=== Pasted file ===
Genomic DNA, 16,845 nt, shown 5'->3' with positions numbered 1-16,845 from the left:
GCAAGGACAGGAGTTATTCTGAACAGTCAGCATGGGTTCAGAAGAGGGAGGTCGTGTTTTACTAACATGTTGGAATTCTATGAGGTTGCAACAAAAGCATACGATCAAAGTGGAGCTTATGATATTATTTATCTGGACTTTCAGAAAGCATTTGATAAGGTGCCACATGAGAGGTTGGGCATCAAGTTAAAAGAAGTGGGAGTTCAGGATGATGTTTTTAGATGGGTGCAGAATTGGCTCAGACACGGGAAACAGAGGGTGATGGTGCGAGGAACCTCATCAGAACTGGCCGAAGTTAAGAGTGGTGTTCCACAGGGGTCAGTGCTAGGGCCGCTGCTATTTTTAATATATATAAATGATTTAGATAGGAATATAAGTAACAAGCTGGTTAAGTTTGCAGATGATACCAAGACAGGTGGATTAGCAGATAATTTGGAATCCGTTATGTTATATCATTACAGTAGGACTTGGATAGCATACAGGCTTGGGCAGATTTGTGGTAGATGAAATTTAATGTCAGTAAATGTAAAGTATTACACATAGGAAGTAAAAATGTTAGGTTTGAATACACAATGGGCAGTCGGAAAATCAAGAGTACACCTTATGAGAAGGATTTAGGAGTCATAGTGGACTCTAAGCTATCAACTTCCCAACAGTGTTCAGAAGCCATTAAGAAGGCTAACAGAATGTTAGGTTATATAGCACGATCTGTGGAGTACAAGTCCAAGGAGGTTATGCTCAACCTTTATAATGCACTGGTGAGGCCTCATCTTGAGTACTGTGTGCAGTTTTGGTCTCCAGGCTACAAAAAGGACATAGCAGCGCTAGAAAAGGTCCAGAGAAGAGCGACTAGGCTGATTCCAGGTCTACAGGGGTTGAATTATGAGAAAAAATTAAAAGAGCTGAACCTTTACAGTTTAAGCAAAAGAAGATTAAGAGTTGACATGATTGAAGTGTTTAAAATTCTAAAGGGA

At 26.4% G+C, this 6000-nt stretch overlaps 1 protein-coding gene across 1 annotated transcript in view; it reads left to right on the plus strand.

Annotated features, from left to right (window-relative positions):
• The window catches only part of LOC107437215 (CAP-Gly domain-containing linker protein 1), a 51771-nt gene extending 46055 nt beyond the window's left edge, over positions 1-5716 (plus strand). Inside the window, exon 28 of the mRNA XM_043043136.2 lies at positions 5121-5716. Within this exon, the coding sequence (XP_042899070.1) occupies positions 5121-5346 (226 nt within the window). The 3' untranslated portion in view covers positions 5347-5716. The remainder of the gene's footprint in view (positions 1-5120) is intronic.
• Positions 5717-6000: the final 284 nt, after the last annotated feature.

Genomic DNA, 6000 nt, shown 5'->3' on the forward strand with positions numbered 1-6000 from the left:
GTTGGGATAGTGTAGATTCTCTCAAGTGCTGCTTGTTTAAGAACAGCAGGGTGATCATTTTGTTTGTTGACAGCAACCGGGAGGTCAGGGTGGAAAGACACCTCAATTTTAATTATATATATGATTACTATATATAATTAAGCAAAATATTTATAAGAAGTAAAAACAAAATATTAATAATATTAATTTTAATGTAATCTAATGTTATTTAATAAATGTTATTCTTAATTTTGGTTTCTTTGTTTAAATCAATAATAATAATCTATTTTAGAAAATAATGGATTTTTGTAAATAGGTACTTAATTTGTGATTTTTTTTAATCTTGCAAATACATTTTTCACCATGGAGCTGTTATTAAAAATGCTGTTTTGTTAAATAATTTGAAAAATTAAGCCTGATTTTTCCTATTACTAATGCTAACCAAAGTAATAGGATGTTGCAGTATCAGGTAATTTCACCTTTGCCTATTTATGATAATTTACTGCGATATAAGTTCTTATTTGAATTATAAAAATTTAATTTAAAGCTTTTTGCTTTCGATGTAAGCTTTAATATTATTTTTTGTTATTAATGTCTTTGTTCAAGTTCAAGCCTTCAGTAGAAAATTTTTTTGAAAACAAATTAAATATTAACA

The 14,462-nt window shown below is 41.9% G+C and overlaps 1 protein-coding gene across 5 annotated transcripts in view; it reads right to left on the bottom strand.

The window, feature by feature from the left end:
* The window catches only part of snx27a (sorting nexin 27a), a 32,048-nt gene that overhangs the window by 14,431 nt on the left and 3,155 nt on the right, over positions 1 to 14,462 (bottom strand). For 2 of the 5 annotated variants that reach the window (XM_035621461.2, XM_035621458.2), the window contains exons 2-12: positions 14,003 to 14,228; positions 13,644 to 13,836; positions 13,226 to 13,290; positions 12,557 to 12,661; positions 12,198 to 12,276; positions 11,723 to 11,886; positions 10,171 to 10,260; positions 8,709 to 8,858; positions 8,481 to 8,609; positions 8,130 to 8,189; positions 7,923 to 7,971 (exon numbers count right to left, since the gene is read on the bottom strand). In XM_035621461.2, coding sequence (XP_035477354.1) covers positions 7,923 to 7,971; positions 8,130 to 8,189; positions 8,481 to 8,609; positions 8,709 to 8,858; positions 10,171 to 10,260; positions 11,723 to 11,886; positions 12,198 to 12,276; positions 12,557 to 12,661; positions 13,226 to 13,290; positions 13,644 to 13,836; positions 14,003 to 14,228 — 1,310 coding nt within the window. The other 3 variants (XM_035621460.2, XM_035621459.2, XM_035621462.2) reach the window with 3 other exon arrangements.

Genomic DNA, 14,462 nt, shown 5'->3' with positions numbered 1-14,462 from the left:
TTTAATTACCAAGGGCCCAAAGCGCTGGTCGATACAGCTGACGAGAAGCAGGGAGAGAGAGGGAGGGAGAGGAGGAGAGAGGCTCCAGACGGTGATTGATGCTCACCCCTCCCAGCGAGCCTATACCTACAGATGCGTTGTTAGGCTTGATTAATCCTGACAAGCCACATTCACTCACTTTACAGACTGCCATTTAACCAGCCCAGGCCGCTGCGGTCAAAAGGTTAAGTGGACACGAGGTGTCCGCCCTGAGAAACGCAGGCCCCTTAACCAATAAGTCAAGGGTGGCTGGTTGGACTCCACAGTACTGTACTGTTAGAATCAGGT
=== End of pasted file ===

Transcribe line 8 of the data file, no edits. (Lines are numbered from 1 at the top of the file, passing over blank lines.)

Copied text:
GTTGGGATAGTGTAGATTCTCTCAAGTGCTGCTTGTTTAAGAACAGCAGGGTGATCATTTTGTTTGTTGACAGCAACCGGGAGGTCAGGGTGGAAAGACACCTCAATTTTAATTATATATATGATTACTATATATAATTAAGCAAAATATTTATAAGAAGTAAAAACAAAATATTAATAATATTAATTTTAATGTAATCTAATGTTATTTAATAAATGTTATTCTTAATTTTGGTTTCTTTGTTTAAATCAATAATAATAATCTATTTTAGAAAATAATGGATTTTTGTAAATAGGTACTTAATTTGTGATTTTTTTTAATCTTGCAAATACATTTTTCACCATGGAGCTGTTATTAAAAATGCTGTTTTGTTAAATAATTTGAAAAATTAAGCCTGATTTTTCCTATTACTAATGCTAACCAAAGTAATAGGATGTTGCAGTATCAGGTAATTTCACCTTTGCCTATTTATGATAATTTACTGCGATATAAGTTCTTATTTGAATTATAAAAATTTAATTTAAAGCTTTTTGCTTTCGATGTAAGCTTTAATATTATTTTTTGTTATTAATGTCTTTGTTCAAGTTCAAGCCTTCAGTAGAAAATTTTTTTGAAAACAAATTAAATATTAACA